The above made me think that since we do not have animal or indeed any other form of sacrifice around today – what are the modern day equivalents. Prayer, Mitzvot & Tzedakah must be a few examples – given in my mind that they try to achieve the same thing – bringing us closer to Hashem – but I am sure that there are others and I would be interested to hear what these are. However it was the real life analogy example that I was keen to end on this week and what sprung to mind, and I am hoping that the relationship I have with my wife, is no different from anyone else’s with their partner, when it comes to giving presents. Having been married for over a decade, I have had many opportunities during birthdays, anniversaries and special days to buy or give my wife that certain something special. I have to admit that I have not done well, with only a few exceptions. I commonly go through a period of panic, I have on several occasions fallen into the trap of thinking that it has to do with the amount of money spent or I recall on one occasion being convinced it had to be an experience. I have had conversations with, friends, family and even strangers – the last being a taxi driver who happened to be taking me home on one such day and who, in my former days, I would have put onto a pedestal, for the way he has carefully steered his relationship with his wife whereby he doesn’t go in for any of these commercialisations and as he said – my wife knows how much I love her without me having to show her! I have come to realize that they are all wrong – it has to do with the intentions of my heart – do I really feel it and whilst the actual gift is clearly important, the gift is actually my wife and if I realize this then I care and appreciate her more and one way I can do that is by giving, as giving is the real meaning of LOVE and by giving I get closer which continues a beautiful cycle of; gratitude (awareness and/ or sacrifice), giving and getting closer.

Thank you and Shabbat Shalom, Jay

E’s Insights on J’s DT:

– Jay spoke about Isaac’s sacrifice and Davening, I would like to elaborate on these two ideas:

The Gemarah explains Davening is the “replacement” for Karbonas today. Most people understand it to mean what we have achieved though sacrifices (which we no longer have now) can be attained through prayer. But in the times of the Temple they still had prayer IN ADDITION to the sacrifices, so how could they be “in place” of? Also why is Davening called AVODAH? What physical work are you actually doing?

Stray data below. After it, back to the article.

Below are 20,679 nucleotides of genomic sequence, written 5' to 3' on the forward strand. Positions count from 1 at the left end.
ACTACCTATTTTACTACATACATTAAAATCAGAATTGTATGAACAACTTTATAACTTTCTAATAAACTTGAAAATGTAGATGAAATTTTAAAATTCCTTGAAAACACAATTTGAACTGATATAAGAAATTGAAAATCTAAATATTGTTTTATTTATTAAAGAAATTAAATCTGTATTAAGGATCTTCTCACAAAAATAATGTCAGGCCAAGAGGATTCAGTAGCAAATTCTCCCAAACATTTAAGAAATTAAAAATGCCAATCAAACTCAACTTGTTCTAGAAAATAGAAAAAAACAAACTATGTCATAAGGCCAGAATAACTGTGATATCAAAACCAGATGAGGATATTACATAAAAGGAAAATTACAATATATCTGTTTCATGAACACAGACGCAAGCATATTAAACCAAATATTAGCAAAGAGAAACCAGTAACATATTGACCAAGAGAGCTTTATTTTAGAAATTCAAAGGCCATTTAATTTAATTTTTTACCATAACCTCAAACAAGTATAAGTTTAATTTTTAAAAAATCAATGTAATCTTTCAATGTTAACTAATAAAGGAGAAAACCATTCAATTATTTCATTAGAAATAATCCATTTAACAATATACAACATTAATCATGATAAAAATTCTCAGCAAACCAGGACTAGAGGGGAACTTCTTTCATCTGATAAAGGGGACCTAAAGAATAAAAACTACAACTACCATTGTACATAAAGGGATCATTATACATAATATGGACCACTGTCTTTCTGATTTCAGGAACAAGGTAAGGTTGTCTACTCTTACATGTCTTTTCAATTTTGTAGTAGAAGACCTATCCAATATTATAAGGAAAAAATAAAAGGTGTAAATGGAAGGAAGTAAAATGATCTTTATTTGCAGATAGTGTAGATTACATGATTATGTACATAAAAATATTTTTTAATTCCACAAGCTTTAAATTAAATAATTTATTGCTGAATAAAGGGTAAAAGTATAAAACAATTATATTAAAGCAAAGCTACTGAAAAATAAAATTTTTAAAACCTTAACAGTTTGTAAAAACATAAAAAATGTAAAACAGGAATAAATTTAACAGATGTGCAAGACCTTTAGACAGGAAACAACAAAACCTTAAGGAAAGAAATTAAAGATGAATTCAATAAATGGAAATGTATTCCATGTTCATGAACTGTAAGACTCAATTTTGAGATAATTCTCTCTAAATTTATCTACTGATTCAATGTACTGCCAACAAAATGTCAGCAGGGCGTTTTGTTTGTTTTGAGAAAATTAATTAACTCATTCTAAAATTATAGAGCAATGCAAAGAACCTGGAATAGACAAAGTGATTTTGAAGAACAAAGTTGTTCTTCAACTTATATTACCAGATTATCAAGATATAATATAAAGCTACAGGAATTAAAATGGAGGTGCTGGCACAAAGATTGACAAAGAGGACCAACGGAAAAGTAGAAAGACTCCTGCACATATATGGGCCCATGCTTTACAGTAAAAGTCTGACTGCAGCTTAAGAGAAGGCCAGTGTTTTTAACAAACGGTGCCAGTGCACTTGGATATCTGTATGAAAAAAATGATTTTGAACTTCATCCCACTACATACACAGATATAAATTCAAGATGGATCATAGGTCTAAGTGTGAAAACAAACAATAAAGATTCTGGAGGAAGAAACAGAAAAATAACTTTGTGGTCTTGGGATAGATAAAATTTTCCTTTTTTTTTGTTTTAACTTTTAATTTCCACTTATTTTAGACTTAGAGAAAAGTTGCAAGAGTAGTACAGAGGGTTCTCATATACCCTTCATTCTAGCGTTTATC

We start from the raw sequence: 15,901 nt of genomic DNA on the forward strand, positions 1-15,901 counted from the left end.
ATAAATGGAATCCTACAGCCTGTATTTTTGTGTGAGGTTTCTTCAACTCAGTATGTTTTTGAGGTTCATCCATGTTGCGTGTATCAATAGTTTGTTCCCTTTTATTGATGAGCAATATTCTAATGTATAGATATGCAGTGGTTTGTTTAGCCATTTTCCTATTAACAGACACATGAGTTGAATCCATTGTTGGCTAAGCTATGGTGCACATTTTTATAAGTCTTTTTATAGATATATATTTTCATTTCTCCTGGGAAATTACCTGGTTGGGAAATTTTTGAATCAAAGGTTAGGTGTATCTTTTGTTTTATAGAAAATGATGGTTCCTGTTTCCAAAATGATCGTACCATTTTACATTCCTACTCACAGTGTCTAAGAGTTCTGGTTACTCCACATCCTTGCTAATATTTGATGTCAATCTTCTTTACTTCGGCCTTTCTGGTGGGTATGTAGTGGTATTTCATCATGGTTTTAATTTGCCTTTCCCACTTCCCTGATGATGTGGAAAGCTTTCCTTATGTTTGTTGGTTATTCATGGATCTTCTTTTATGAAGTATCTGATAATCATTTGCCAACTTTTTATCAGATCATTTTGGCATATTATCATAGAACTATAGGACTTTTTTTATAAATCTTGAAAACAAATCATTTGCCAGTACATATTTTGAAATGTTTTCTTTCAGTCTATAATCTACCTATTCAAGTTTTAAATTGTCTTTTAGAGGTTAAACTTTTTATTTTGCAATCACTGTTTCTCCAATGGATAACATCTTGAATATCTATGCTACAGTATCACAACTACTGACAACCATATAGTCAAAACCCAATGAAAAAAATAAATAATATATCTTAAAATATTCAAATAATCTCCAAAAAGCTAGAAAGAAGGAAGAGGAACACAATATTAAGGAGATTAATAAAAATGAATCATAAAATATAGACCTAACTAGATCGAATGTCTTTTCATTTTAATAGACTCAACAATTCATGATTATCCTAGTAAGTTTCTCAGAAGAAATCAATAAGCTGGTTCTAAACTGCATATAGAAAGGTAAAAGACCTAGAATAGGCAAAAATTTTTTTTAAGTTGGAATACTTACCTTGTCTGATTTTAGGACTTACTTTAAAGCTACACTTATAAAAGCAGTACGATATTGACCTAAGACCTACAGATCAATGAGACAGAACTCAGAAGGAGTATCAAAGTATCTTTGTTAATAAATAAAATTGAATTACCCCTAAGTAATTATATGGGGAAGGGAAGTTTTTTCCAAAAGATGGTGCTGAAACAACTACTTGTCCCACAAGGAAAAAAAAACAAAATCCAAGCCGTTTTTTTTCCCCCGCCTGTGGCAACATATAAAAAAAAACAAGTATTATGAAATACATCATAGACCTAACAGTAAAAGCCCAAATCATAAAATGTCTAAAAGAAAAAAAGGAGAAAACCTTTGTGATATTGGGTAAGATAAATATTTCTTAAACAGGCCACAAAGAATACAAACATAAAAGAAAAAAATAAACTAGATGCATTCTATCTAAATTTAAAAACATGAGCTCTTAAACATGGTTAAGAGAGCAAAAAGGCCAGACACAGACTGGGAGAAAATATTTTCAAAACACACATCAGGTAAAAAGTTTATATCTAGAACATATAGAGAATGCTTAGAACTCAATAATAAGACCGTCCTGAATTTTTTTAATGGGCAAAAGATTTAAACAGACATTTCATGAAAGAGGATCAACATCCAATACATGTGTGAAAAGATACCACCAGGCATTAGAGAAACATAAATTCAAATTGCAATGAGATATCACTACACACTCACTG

The answer is in what Prayer is trying to accomplish. Clearly it is not NEEDED by G-d. It is only for us to WORK ON and literally CHANGE ourselves. Davening now takes on TWO roles, one as prayer and the other as offering OURSELVES to Hashem as the sacrifice. Letting go (“slaughtering”) of our old selves and rebirthing as a newly upgraded version. Issac left “his ashes” on the Altar when he arose. Because he was Re-Born as a new individual (some commentators even say that Abraham actually did slaughter him because he had to fulfill G-d’s command, but more explanation can be given another time on this). And that is HOW prayer works. We can never “change” G-d’s mind into giving us something He wasn’t planning on doing in the first place. But when we change ourselves, the person asking G-d for the favor yesterday (who NEVER would have been given the gift) is NOT the new person today, coming close to Hashem and now asking as a NEW individual (and of course THIS new person was always going to get those gifts all along… if only he would beCOME it, then he would get it without even asking!). Therefore, do not just run through the actions, or mumble through the words. Make the beauty of prayer impact and change you to become the Blessing-filled connected Jew that G-d wants you to be.

– Karbanos, as mentioned early, clearly bring us close to Hashem. But behind all the meaning, intention, and substitutional ideas, is the pure act of GIVING itself (as Jay alluded to). buy finasteride online prescription Giving creates love, love identifies as oneness (the ultimate connecting), and that is the definition of and Karov/closeness to Hashem.